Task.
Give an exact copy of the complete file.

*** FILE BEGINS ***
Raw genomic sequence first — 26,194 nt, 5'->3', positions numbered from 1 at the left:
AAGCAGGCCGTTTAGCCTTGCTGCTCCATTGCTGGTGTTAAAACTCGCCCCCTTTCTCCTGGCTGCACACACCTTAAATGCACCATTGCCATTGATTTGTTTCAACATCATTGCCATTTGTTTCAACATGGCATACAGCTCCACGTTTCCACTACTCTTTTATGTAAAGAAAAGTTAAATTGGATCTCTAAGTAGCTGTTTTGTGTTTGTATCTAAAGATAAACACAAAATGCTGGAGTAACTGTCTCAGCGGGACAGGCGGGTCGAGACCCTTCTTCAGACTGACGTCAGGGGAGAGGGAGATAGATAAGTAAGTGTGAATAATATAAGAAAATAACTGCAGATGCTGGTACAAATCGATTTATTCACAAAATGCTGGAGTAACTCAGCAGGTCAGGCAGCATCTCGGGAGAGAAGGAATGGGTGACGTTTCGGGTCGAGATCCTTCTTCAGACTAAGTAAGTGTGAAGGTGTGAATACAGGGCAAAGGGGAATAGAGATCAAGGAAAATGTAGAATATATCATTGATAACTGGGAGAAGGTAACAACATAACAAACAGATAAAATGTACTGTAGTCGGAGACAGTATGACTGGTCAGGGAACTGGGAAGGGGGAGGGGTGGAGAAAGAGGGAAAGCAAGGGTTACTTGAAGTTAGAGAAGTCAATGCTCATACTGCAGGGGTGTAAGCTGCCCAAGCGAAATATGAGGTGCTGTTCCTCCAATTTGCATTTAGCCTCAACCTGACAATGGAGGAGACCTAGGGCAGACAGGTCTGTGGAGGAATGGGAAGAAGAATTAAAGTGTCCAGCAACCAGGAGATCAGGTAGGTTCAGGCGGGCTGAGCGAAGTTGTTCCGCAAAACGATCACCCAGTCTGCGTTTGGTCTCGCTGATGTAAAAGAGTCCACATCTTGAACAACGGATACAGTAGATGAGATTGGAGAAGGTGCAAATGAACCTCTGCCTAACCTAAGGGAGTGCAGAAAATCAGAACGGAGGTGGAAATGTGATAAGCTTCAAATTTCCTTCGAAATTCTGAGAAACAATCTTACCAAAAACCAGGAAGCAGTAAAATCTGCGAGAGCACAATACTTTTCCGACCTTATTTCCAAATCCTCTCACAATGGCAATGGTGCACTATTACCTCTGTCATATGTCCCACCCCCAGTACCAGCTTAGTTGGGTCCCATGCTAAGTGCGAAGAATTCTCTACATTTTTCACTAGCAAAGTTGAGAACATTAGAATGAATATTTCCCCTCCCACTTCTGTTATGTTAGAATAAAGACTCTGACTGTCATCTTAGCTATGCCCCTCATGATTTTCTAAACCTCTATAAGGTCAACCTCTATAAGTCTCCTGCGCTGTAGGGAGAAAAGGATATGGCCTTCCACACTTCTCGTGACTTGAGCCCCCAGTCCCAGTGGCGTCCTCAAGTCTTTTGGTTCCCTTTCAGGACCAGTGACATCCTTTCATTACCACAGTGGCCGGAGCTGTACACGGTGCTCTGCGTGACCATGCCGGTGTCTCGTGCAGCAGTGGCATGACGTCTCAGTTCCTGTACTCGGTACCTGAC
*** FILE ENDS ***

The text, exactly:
Raw genomic sequence first — 26,194 nt, 5'->3', positions numbered from 1 at the left:
AAGCAGGCCGTTTAGCCTTGCTGCTCCATTGCTGGTGTTAAAACTCGCCCCCTTTCTCCTGGCTGCACACACCTTAAATGCACCATTGCCATTGATTTGTTTCAACATCATTGCCATTTGTTTCAACATGGCATACAGCTCCACGTTTCCACTACTCTTTTATGTAAAGAAAAGTTAAATTGGATCTCTAAGTAGCTGTTTTGTGTTTGTATCTAAAGATAAACACAAAATGCTGGAGTAACTGTCTCAGCGGGACAGGCGGGTCGAGACCCTTCTTCAGACTGACGTCAGGGGAGAGGGAGATAGATAAGTAAGTGTGAATAATATAAGAAAATAACTGCAGATGCTGGTACAAATCGATTTATTCACAAAATGCTGGAGTAACTCAGCAGGTCAGGCAGCATCTCGGGAGAGAAGGAATGGGTGACGTTTCGGGTCGAGATCCTTCTTCAGACTAAGTAAGTGTGAAGGTGTGAATACAGGGCAAAGGGGAATAGAGATCAAGGAAAATGTAGAATATATCATTGATAACTGGGAGAAGGTAACAACATAACAAACAGATAAAATGTACTGTAGTCGGAGACAGTATGACTGGTCAGGGAACTGGGAAGGGGGAGGGGTGGAGAAAGAGGGAAAGCAAGGGTTACTTGAAGTTAGAGAAGTCAATGCTCATACTGCAGGGGTGTAAGCTGCCCAAGCGAAATATGAGGTGCTGTTCCTCCAATTTGCATTTAGCCTCAACCTGACAATGGAGGAGACCTAGGGCAGACAGGTCTGTGGAGGAATGGGAAGAAGAATTAAAGTGTCCAGCAACCAGGAGATCAGGTAGGTTCAGGCGGGCTGAGCGAAGTTGTTCCGCAAAACGATCACCCAGTCTGCGTTTGGTCTCGCTGATGTAAAAGAGTCCACATCTTGAACAACGGATACAGTAGATGAGATTGGAGAAGGTGCAAATGAACCTCTGCCTAACCTAAGGGAGTGCAGAAAATCAGAACGGAGGTGGAAATGTGATAAGCTTCAAATTTCCTTCGAAATTCTGAGAAACAATCTTACCAAAAACCAGGAAGCAGTAAAATCTGCGAGAGCACAATACTTTTCCGACCTTATTTCCAAATCCTCTCACAATGGCAATGGTGCACTATTACCTCTGTCATATGTCCCACCCCCAGTACCAGCTTAGTTGGGTCCCATGCTAAGTGCGAAGAATTCTCTACATTTTTCACTAGCAAAGTTGAGAACATTAGAATGAATATTTCCCCTCCCACTTCTGTTATGTTAGAATAAAGACTCTGACTGTCATCTTAGCTATGCCCCTCATGATTTTCTAAACCTCTATAAGGTCAACCTCTATAAGTCTCCTGCGCTGTAGGGAGAAAAGGATATGGCCTTCCACACTTCTCGTGACTTGAGCCCCCAGTCCCAGTGGCGTCCTCAAGTCTTTTGGTTCCCTTTCAGGACCAGTGACATCCTTTCATTACCACAGTGGCCGGAGCTGTACACGGTGCTCTGCGTGACCATGCCGGTGTCTCGTGCAGCAGTGGCATGACGTCTCAGTTCCTGTACTCGGTACCTGAC